In 2014 various stakeholder groups brought to the public discourse the following topics important for nuclear power production.
Greenpeace launched a campaign in March 2014 to close aging nuclear power plants by encroaching on nuclear power plants in six countries.
Fortum’s co-owned Oskarshamn nuclear power plant in Sweden was also a target of the campaign, with 20 demonstrators in the plant area demanding the closure of the nuclear power plant.
The demonstration did not endanger the plant’s operations, and police removed the demonstrators from the area. The Loviisa nuclear power plant in Finland was also on the Greenpeace list of nuclear power plants to be closed, but there were no demonstrations against the plant.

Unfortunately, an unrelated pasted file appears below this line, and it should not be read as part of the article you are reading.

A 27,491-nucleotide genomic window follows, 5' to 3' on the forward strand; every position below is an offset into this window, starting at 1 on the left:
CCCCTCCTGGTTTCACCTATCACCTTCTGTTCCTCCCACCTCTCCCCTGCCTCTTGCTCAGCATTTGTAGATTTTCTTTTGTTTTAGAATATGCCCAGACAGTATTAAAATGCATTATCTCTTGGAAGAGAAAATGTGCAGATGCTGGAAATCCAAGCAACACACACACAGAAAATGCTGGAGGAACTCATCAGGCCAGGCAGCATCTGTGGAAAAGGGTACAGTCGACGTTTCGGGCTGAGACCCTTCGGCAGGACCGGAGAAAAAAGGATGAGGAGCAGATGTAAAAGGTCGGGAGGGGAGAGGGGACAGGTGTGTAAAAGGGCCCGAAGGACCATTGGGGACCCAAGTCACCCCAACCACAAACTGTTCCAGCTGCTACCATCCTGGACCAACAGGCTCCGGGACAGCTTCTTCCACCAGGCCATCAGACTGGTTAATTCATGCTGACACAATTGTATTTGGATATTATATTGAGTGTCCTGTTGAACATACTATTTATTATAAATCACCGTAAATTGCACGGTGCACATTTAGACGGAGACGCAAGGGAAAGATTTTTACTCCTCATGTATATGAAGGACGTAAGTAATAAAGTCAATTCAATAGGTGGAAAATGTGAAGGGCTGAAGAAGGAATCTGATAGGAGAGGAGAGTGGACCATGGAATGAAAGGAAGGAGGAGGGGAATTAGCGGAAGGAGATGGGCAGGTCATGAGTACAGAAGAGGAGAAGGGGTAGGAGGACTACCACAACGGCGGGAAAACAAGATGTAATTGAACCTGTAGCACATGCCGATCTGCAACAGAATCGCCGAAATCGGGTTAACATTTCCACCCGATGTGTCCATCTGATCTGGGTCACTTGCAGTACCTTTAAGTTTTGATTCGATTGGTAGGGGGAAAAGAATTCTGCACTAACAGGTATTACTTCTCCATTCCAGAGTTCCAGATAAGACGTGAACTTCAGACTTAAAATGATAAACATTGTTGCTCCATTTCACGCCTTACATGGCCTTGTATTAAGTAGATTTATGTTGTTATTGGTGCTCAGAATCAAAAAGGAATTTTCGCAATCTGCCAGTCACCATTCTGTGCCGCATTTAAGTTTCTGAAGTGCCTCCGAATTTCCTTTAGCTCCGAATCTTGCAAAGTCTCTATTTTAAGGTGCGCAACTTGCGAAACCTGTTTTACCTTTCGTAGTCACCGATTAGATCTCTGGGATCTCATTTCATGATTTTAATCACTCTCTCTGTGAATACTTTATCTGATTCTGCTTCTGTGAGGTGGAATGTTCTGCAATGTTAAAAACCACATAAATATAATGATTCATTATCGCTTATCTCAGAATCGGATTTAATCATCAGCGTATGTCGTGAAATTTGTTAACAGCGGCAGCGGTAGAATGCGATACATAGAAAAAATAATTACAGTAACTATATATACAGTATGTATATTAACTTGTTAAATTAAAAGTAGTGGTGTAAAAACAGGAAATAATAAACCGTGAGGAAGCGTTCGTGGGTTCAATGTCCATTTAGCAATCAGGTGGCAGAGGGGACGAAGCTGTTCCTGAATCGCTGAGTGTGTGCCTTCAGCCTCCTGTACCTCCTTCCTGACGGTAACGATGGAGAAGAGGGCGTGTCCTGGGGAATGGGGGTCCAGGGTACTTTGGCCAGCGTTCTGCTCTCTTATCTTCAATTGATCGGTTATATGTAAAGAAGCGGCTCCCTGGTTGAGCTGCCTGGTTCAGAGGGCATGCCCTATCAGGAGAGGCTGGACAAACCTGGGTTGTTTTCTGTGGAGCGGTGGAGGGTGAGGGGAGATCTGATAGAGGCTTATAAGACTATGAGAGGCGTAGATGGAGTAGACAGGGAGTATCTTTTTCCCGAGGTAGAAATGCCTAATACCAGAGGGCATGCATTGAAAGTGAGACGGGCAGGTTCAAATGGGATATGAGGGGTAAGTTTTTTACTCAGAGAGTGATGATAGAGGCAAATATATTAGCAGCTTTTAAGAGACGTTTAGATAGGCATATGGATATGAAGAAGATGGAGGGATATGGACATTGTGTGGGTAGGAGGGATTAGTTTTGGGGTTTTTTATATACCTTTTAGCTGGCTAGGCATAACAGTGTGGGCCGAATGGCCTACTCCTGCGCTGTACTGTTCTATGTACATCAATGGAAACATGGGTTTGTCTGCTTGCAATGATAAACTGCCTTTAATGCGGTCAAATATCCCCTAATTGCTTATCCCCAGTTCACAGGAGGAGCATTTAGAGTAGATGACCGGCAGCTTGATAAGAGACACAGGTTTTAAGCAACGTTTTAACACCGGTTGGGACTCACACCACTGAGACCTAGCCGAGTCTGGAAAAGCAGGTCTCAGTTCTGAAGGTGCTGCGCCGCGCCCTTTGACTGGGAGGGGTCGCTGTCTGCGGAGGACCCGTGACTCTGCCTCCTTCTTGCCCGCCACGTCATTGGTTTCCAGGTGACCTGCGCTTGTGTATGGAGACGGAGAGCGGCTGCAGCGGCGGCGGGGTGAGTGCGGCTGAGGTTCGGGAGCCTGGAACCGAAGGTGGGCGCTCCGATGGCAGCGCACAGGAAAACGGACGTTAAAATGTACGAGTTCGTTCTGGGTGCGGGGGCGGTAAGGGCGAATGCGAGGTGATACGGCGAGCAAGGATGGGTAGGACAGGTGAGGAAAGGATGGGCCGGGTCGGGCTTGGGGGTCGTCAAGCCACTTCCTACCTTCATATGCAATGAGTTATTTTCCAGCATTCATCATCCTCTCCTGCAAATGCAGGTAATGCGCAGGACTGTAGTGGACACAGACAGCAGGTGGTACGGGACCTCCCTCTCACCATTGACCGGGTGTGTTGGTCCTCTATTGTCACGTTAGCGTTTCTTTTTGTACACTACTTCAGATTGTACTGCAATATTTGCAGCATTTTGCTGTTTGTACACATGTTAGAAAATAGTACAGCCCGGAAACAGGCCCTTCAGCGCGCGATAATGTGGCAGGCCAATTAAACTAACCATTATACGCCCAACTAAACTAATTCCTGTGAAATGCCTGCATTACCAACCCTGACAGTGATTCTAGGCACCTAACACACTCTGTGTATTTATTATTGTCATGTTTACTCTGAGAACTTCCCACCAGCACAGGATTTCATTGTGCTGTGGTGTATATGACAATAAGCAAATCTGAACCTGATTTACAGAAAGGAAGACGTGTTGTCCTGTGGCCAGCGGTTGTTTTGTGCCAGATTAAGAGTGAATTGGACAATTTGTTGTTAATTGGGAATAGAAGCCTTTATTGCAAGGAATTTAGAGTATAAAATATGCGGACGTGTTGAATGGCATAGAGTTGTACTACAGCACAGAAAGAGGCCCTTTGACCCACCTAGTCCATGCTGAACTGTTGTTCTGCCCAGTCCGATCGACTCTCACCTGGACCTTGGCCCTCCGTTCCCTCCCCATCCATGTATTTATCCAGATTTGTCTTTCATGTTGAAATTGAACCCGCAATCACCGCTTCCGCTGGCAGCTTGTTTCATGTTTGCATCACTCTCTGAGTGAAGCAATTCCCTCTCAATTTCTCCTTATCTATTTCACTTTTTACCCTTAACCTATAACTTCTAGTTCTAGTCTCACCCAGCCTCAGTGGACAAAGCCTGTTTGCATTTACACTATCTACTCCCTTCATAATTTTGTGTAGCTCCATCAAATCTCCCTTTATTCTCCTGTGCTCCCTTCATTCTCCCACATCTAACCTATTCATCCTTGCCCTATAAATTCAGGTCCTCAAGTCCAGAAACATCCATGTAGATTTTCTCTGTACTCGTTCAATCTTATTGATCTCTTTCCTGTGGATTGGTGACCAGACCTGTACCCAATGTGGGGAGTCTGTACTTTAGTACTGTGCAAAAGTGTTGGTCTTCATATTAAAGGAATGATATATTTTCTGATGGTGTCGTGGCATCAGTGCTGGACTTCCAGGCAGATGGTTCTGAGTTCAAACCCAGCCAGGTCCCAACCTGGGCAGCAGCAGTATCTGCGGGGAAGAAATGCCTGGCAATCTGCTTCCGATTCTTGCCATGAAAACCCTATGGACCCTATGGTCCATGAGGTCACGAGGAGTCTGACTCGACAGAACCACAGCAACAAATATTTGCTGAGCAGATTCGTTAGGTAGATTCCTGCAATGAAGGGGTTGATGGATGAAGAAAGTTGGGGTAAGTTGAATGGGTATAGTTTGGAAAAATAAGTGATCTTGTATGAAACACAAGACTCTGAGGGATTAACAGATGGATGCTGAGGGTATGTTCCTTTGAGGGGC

The current operating licences for the Loviisa nuclear power plant units will end in 2027 (Loviisa 1) and 2030 (Loviisa 2). The continuation of nuclear power production in Loviisa after the current operating licences expire was of interest, particularly locally. Fortum is interested in continuing nuclear power production in Loviisa, but at the moment we have nothing specifically underway with regards to this. We have already publically communicated that a combination of nuclear power and combined heat and power production would be a commercially interesting solution for Loviisa. Using nuclear power in combined heat and power production would significantly improve the energy efficiency of nuclear power. However, building additional nuclear power requires broad social acceptance.